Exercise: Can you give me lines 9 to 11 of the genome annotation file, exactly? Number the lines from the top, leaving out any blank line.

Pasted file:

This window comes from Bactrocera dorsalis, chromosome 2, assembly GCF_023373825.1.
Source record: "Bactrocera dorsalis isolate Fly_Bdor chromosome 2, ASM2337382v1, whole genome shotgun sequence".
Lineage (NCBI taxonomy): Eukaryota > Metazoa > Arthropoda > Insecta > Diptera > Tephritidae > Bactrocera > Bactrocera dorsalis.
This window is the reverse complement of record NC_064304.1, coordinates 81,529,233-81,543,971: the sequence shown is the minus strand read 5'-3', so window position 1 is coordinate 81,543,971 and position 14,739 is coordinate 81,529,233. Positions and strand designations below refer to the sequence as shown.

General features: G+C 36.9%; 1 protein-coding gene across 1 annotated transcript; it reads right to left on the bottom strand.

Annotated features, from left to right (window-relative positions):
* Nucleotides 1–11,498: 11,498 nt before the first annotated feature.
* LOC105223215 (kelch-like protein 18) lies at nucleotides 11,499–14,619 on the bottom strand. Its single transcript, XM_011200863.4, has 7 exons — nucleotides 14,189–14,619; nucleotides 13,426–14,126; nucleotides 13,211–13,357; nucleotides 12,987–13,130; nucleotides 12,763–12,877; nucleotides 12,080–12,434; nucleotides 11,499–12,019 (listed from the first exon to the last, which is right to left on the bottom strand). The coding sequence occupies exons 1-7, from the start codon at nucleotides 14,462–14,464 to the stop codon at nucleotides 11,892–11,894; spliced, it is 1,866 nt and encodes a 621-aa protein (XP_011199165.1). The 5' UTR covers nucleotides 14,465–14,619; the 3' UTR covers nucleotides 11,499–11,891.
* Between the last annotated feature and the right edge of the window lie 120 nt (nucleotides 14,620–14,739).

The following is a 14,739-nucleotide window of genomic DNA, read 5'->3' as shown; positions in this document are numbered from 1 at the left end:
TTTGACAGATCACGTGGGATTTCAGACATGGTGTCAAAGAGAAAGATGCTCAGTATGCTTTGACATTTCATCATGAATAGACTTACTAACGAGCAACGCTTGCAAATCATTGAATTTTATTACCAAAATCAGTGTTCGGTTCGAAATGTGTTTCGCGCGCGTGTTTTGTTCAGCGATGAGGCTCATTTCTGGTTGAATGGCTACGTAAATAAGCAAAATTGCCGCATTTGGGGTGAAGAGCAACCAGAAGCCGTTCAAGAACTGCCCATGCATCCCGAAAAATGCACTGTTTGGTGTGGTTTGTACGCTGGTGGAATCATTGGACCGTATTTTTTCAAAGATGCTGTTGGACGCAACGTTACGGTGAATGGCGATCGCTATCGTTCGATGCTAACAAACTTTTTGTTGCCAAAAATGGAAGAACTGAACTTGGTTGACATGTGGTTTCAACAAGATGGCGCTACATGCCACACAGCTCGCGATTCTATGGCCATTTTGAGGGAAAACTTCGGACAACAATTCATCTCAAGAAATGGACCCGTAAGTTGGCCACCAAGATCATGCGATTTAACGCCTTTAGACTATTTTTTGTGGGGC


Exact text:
* Between the last annotated feature and the right edge of the window lie 120 nt (nucleotides 14,620–14,739).

The following is a 14,739-nucleotide window of genomic DNA, read 5'->3' as shown; positions in this document are numbered from 1 at the left end:
TTTGACAGATCACGTGGGATTTCAGACATGGTGTCAAAGAGAAAGATGCTCAGTATGCTTTGACATTTCATCATGAATAGACTTACTAACGAGCAACGCTTGCAAATCATTGAATTTTATTACCAAAATCAGTGTTCGGTTCGAAATGTGTTTCGCGCGCGTGTTTTGTTCAGCGATGAGGCTCATTTCTGGTTGAATGGCTACGTAAATAAGCAAAATTGCCGCATTTGGGGTGAAGAGCAACCAGAAGCCGTTCAAGAACTGCCCATGCATCCCGAAAAATGCACTGTTTGGTGTGGTTTGTACGCTGGTGGAATCATTGGACCGTATTTTTTCAAAGATGCTGTTGGACGCAACGTTACGGTGAATGGCGATCGCTATCGTTCGATGCTAACAAACTTTTTGTTGCCAAAAATGGAAGAACTGAACTTGGTTGACATGTGGTTTCAACAAGATGGCGCTACATGCCACACAGCTCGCGATTCTATGGCCATTTTGAGGGAAAACTTCGGACAACAATTCATCTCAAGAAATGGACCCGTAAGTTGGCCACCAAGATCATGCGATTTAACGCCTTTAGACTATTTTTTGTGGGGC